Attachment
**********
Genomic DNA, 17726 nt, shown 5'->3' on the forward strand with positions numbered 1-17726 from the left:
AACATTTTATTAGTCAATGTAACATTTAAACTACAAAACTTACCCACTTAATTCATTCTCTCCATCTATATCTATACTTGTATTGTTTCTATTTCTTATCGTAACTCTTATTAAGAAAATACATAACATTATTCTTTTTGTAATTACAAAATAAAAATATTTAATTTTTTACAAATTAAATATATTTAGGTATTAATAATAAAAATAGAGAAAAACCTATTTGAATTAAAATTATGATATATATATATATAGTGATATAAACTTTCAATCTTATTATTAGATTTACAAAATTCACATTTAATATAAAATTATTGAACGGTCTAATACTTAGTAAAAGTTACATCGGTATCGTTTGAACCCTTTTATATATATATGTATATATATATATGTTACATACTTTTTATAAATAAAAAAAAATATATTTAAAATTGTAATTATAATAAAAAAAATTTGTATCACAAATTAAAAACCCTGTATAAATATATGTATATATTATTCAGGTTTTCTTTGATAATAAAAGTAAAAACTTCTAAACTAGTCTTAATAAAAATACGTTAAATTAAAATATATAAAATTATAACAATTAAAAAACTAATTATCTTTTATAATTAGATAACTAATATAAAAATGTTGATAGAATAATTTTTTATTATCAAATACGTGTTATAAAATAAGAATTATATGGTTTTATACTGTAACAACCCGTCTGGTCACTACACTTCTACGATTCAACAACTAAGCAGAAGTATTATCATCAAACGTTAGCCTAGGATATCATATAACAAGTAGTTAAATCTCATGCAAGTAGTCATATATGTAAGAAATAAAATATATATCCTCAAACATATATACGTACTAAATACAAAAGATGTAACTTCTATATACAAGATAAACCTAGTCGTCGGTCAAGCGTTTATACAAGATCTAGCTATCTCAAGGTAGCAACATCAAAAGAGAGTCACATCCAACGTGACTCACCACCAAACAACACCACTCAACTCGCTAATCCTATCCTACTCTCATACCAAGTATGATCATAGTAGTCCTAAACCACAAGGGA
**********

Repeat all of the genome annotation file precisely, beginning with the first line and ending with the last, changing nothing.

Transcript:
Genomic DNA, 17726 nt, shown 5'->3' on the forward strand with positions numbered 1-17726 from the left:
AACATTTTATTAGTCAATGTAACATTTAAACTACAAAACTTACCCACTTAATTCATTCTCTCCATCTATATCTATACTTGTATTGTTTCTATTTCTTATCGTAACTCTTATTAAGAAAATACATAACATTATTCTTTTTGTAATTACAAAATAAAAATATTTAATTTTTTACAAATTAAATATATTTAGGTATTAATAATAAAAATAGAGAAAAACCTATTTGAATTAAAATTATGATATATATATATATAGTGATATAAACTTTCAATCTTATTATTAGATTTACAAAATTCACATTTAATATAAAATTATTGAACGGTCTAATACTTAGTAAAAGTTACATCGGTATCGTTTGAACCCTTTTATATATATATGTATATATATATATGTTACATACTTTTTATAAATAAAAAAAAATATATTTAAAATTGTAATTATAATAAAAAAAATTTGTATCACAAATTAAAAACCCTGTATAAATATATGTATATATTATTCAGGTTTTCTTTGATAATAAAAGTAAAAACTTCTAAACTAGTCTTAATAAAAATACGTTAAATTAAAATATATAAAATTATAACAATTAAAAAACTAATTATCTTTTATAATTAGATAACTAATATAAAAATGTTGATAGAATAATTTTTTATTATCAAATACGTGTTATAAAATAAGAATTATATGGTTTTATACTGTAACAACCCGTCTGGTCACTACACTTCTACGATTCAACAACTAAGCAGAAGTATTATCATCAAACGTTAGCCTAGGATATCATATAACAAGTAGTTAAATCTCATGCAAGTAGTCATATATGTAAGAAATAAAATATATATCCTCAAACATATATACGTACTAAATACAAAAGATGTAACTTCTATATACAAGATAAACCTAGTCGTCGGTCAAGCGTTTATACAAGATCTAGCTATCTCAAGGTAGCAACATCAAAAGAGAGTCACATCCAACGTGACTCACCACCAAACAACACCACTCAACTCGCTAATCCTATCCTACTCTCATACCAAGTATGATCATAGTAGTCCTAAACCACAAGGGA